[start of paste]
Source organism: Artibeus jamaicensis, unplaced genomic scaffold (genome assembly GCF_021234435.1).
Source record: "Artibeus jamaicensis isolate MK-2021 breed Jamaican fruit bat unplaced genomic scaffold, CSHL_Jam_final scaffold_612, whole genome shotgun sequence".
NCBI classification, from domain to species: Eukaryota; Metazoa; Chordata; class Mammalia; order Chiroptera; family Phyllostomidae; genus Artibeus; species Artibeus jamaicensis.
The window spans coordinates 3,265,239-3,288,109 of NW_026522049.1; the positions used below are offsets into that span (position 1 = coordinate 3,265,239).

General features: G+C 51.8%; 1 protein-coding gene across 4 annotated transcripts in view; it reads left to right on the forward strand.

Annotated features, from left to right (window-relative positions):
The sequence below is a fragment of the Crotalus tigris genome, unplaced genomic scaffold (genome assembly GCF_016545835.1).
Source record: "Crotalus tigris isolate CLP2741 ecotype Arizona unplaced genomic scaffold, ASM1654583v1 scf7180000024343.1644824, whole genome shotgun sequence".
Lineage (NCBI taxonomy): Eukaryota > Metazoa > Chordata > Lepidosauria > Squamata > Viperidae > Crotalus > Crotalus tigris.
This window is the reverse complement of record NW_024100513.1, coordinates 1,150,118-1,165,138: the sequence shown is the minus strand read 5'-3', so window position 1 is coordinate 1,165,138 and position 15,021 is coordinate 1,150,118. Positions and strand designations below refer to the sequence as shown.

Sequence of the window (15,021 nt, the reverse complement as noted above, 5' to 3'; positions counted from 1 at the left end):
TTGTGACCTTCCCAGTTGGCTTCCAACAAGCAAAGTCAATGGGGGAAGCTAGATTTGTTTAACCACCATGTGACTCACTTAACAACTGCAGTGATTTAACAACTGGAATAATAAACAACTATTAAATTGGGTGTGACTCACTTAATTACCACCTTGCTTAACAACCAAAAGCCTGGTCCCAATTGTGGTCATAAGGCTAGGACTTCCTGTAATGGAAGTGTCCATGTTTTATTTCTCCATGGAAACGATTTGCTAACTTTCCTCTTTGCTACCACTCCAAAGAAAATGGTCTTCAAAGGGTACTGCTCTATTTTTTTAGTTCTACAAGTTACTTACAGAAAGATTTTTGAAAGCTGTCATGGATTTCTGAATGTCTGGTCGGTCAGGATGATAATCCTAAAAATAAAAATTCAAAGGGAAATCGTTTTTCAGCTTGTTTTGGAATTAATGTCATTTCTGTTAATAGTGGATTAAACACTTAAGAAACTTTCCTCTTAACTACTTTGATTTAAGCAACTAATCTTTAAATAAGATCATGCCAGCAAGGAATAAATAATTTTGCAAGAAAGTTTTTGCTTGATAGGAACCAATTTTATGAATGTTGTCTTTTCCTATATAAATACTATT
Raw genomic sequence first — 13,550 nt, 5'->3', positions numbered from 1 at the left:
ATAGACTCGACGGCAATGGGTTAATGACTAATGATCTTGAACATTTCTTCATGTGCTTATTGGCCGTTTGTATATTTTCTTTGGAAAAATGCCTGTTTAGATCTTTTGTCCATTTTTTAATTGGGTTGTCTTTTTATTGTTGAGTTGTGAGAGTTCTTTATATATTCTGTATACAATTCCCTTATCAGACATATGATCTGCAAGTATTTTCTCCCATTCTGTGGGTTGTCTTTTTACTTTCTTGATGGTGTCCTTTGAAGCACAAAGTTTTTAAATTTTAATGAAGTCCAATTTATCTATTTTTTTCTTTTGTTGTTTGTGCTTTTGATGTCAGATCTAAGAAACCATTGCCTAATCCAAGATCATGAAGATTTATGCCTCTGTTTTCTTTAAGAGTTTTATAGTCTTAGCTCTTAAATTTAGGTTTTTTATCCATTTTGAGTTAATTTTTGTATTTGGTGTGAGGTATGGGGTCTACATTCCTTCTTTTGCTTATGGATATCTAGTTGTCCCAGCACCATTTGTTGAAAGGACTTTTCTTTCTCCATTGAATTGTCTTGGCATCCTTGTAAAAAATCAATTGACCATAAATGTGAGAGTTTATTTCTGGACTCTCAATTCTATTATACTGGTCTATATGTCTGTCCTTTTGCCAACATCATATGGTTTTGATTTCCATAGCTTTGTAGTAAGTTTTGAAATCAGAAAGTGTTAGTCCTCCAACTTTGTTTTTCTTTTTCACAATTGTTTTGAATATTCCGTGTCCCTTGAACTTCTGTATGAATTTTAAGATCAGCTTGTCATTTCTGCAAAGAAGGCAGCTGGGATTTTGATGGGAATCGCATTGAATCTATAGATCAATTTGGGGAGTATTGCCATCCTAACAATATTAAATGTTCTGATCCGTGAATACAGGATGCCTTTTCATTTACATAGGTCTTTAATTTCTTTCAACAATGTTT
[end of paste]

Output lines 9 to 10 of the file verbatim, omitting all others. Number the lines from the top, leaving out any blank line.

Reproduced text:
Lineage (NCBI taxonomy): Eukaryota > Metazoa > Chordata > Lepidosauria > Squamata > Viperidae > Crotalus > Crotalus tigris.
This window is the reverse complement of record NW_024100513.1, coordinates 1,150,118-1,165,138: the sequence shown is the minus strand read 5'-3', so window position 1 is coordinate 1,165,138 and position 15,021 is coordinate 1,150,118. Positions and strand designations below refer to the sequence as shown.